TULSA -- Domestic Violence calls are the second highest 911 calls the Tulsa Police Department gets.
In the last six months, they received more than 10,000.
"There was one incidence where he became angry with me and grabbed me by my neck and picked me up off the floor and the next thing I knew I was laying on the floor with my head pounding and the room was dark and I could not see," Hope said.
The domestic violence survivor asked us to call her Hope, because it is something she wants to give other people who are in the situation she found herself in for 20 years.
Hope endured physical, verbal, religious and emotional abuse from her now ex-husband.
She said more than once police got involved. One time she found herself in the emergency room. Hope said the police and hospital workers gave her cards to get in touch with the Domestic Violence Intervention Services or DVIS.
"At first I was hanging onto DVIS' courage," Hope said. "I didn't have that courage on my own. Eventually through all their supports, I found that courage inside me to say I am done."
Though the emotional scars will always be there, fortunately she does not have any long term physical effects from her years of abuse. That is not true of everyone, especially victims of strangulation. The injury is not always visible.
"It can then occlude their airway," Hope said. "If they fall asleep while that airway is being occluded there is no one there watching them they can die from that and there won't be a mark on them."
TPD Officers are handing out cards about strangulation when they respond to domestic violence calls where the victim has been strangled.
"In that, it tells the symptoms of strangulation, how dangerous it is, that it can lead to fatality later on," Sgt. Clay Asbill with the family violence unit said.
They also have someone cold calling strangulation victims and encouraging them to get checked out by a doctor. So far, Sgt. Asbill said they have had 30 people come in because of their calls. One found out she had a stroke and did not know it.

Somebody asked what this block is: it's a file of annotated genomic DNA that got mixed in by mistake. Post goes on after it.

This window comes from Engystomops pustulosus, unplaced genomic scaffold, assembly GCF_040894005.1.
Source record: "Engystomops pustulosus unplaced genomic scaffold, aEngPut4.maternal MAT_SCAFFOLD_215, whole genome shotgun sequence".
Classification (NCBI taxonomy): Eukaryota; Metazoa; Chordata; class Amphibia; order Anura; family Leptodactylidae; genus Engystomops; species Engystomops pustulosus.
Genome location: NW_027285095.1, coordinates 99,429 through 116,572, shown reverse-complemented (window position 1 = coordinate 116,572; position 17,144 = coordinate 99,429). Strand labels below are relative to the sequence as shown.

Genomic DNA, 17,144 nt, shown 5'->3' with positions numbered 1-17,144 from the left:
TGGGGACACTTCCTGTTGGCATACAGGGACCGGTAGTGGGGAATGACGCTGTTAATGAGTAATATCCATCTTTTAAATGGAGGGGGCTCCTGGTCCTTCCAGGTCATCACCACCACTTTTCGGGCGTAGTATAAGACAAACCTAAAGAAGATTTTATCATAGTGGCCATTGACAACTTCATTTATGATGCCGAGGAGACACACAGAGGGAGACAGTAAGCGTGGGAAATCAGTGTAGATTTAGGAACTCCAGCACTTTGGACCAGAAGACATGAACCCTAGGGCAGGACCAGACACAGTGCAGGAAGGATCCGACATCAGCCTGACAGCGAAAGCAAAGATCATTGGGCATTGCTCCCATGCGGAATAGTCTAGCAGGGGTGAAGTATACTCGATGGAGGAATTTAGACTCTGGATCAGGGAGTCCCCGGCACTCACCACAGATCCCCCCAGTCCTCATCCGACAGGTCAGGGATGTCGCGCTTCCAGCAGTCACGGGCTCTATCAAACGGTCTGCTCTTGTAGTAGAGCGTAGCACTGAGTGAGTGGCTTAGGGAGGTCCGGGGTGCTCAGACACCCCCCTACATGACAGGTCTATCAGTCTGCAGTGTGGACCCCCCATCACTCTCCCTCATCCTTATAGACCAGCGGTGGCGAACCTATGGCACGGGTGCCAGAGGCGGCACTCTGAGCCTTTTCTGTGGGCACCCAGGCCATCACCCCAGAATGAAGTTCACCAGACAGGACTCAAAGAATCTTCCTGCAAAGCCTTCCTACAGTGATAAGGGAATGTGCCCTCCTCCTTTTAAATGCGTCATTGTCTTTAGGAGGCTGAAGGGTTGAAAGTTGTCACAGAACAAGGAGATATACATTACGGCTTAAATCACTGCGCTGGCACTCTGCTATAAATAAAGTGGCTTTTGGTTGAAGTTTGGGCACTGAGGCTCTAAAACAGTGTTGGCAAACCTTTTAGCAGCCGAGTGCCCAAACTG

"Part of being strangled is memory loss," Sgt. Asbill said. "You won't remember. Leaving that card with them and having that advocate call them later on and it's a non-police officer saying 'Hey, this is very dangerous... the situation you are in.' It is important that's why we're doing it."
They are also trying to get nurses in hospitals involved in spotting domestic abuse and figuring out the threat level to the victim. Then, they will put them in touch with someone who can figure out an escape plan.
TPD is rolling out the program stating with charge nurses at Hillcrest Medical Center.
"Even if they're at their own house, is safe to be at their house or do they need to go to the shelter or out of town to somebody else's house?" Kathy Bell, the forensic nursing administrator for Tulsa Police, said. "That's the type of stuff they would go through to figure out what's the safest."
Hope's advice to people who get that phone call or have someone reach out to them with help is to be honest and not to worry about what the abuser is going to think.
"Just know the person is a lifeline for you at that moment and you need to be honest and tell them the truth and tell them the bad stuff," Hope said. "Tell them the stuff that you're ashamed for anybody to know."
The Family Safety Center at the Tulsa Police Department offers forensic exams to domestic violence victims.
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